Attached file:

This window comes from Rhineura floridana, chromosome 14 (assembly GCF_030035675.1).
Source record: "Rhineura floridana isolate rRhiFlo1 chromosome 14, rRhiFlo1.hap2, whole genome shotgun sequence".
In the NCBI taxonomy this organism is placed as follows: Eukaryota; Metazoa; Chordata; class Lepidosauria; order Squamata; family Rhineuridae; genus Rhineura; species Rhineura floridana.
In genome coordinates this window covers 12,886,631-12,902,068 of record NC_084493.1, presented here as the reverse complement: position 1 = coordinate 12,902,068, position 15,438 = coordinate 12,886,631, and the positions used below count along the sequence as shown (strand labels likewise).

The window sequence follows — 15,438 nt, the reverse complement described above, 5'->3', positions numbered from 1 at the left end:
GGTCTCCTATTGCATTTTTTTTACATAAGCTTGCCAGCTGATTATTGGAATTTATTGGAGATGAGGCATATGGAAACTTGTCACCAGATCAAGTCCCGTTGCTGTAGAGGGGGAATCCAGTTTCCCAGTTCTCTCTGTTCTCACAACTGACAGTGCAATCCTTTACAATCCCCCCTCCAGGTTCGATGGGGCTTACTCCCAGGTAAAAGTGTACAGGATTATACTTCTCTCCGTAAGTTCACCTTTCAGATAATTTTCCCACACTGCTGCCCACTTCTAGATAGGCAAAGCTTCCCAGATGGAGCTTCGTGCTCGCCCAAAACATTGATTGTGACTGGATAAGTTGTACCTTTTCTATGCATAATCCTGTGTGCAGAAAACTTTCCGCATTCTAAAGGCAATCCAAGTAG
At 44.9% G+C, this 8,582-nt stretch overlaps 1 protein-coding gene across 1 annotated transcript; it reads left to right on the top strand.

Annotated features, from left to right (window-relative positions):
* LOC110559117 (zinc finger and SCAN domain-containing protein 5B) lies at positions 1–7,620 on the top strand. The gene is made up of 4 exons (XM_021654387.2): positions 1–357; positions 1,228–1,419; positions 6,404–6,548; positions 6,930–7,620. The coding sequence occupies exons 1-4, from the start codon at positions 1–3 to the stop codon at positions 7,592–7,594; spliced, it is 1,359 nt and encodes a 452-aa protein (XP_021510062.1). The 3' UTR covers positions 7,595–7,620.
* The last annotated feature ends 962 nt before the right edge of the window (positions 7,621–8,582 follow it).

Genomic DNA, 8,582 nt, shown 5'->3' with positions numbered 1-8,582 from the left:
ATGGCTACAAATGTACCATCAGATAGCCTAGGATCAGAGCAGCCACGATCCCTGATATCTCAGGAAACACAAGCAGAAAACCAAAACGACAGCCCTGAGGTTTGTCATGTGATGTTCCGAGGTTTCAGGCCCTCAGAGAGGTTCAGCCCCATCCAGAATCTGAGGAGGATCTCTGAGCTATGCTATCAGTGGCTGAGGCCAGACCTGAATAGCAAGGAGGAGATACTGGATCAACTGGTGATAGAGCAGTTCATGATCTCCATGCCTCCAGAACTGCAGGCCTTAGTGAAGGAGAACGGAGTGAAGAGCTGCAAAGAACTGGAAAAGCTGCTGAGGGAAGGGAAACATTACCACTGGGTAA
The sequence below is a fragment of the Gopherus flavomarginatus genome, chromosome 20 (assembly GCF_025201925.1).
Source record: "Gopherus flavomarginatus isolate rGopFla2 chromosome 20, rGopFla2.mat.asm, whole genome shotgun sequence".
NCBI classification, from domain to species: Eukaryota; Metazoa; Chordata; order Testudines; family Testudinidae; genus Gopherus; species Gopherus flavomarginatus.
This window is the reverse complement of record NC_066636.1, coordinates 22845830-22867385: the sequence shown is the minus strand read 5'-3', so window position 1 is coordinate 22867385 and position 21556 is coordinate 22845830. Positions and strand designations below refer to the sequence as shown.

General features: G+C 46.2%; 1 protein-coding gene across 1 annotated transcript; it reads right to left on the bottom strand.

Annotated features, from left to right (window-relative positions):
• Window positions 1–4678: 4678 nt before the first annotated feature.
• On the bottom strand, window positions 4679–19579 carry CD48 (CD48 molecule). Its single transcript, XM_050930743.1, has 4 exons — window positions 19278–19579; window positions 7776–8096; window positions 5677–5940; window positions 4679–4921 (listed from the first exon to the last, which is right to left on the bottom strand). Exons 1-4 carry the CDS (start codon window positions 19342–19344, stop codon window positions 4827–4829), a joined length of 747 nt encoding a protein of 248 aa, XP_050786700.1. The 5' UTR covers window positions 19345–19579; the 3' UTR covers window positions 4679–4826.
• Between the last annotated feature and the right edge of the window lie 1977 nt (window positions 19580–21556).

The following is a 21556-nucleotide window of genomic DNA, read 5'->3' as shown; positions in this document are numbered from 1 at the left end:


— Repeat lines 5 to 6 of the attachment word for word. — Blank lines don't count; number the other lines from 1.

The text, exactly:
The window sequence follows — 15,438 nt, the reverse complement described above, 5'->3', positions numbered from 1 at the left end:
GGTCTCCTATTGCATTTTTTTTACATAAGCTTGCCAGCTGATTATTGGAATTTATTGGAGATGAGGCATATGGAAACTTGTCACCAGATCAAGTCCCGTTGCTGTAGAGGGGGAATCCAGTTTCCCAGTTCTCTCTGTTCTCACAACTGACAGTGCAATCCTTTACAATCCCCCCTCCAGGTTCGATGGGGCTTACTCCCAGGTAAAAGTGTACAGGATTATACTTCTCTCCGTAAGTTCACCTTTCAGATAATTTTCCCACACTGCTGCCCACTTCTAGATAGGCAAAGCTTCCCAGATGGAGCTTCGTGCTCGCCCAAAACATTGATTGTGACTGGATAAGTTGTACCTTTTCTATGCATAATCCTGTGTGCAGAAAACTTTCCGCATTCTAAAGGCAATCCAAGTAG